Do you like houses made of cards? No, not the Kevin Spacey Netflix show, actual houses built from rectangles of cardboard. They’re a fun diversion for sure, but it can be difficult to build them more than a few cards high. It takes mastery of balance and plenty of knowledge of structure to build something really impressive, and one man has all but dedicated his life to the pursuit of building the most insane card houses in history.
His name is Bryan Berg, and he’s had his name immortalized in the Guinness Book of World Records since 1992. At the young age of 19, Bryan built a 75-story high house of cards that measured over 14 ft tall, and he didn’t stop there. He has exceeded that record and others many times since then and continues to build insane card creations on his website: cardstacker.com. One of Bryan’s records, Tallest House of Cards Built in 12 Hours, was broken by Tian Rui of China in November 2022, and it’s safe to say that a rivalry has been born from that feat.
If you’re the person who volunteers to deal the cards at poker night, you should probably take some notes from this next Guinness World Record holder. Travis Stich is a professional poker dealer from Forest Lake, Minnesota. And, if there’s one thing you should know about Travis, it’s that he is really, really good at his job.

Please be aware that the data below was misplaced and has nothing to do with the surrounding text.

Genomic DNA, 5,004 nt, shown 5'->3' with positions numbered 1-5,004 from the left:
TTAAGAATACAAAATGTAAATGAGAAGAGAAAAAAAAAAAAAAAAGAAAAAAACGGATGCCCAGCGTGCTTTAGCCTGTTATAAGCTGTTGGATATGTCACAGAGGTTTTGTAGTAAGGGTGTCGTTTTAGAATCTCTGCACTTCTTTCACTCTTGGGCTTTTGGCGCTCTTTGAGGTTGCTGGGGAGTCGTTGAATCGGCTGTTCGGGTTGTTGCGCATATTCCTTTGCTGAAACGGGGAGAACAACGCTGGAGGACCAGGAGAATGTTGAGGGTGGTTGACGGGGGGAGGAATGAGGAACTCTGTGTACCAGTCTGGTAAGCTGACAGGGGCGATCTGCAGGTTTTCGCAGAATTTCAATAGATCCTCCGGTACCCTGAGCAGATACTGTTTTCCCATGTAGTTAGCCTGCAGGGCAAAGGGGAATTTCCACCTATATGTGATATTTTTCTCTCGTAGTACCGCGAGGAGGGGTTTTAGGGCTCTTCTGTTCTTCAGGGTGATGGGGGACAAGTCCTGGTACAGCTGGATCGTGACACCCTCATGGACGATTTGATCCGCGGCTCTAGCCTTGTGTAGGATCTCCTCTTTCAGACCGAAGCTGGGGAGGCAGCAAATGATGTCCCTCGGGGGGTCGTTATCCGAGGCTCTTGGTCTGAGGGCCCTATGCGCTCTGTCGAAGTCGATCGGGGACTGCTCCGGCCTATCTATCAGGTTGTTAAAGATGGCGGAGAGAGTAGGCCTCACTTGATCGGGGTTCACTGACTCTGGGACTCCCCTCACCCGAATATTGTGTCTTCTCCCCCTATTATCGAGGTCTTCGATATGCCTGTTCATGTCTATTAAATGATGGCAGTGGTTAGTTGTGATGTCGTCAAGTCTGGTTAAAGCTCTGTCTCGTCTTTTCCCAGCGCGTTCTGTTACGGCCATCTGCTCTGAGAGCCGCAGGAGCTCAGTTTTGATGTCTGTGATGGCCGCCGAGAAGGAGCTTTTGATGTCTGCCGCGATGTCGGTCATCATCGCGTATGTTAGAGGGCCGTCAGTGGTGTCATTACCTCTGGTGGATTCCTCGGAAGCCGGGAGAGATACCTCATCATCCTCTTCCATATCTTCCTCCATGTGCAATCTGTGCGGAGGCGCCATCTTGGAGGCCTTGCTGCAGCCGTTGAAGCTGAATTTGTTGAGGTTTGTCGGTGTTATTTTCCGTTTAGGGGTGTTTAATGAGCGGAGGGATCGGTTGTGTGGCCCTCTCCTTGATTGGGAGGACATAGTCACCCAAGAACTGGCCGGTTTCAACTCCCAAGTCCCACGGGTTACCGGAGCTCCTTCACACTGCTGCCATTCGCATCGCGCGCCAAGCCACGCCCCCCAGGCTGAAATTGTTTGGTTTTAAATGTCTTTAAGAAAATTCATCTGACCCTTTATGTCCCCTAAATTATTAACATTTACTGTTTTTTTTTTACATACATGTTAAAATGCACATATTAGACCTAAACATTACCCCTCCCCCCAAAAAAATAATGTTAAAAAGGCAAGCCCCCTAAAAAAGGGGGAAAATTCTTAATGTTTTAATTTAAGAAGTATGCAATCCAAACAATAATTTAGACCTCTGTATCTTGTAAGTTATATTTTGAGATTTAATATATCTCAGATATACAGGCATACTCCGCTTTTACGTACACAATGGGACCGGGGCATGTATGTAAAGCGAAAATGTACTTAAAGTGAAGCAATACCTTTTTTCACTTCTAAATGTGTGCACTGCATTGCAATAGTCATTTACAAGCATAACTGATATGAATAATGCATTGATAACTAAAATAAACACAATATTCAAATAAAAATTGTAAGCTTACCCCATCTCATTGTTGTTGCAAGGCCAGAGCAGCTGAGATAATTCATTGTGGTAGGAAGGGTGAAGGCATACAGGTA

The Minnesotan holds the record for the Fastest Time to Deal a Deck of Cards, with an entire 52-card deck being whipped out in 15.35 seconds. Talk about getting a game started! He also was previously recognized for creating the Largest Stack of Casino Chips, and his future endeavors also seem to be related to poker. Good old Travis, he just can’t hide his p-p-p-poker face.
We’re going to begin this next entry with a disclaimer: throwing cards can be dangerous. Thrown at the right angle and velocity, cards have been known to slice through fruits and vegetables with ease, which means they could probably cut human skin just fine. So, if you do this at home it should be done with caution.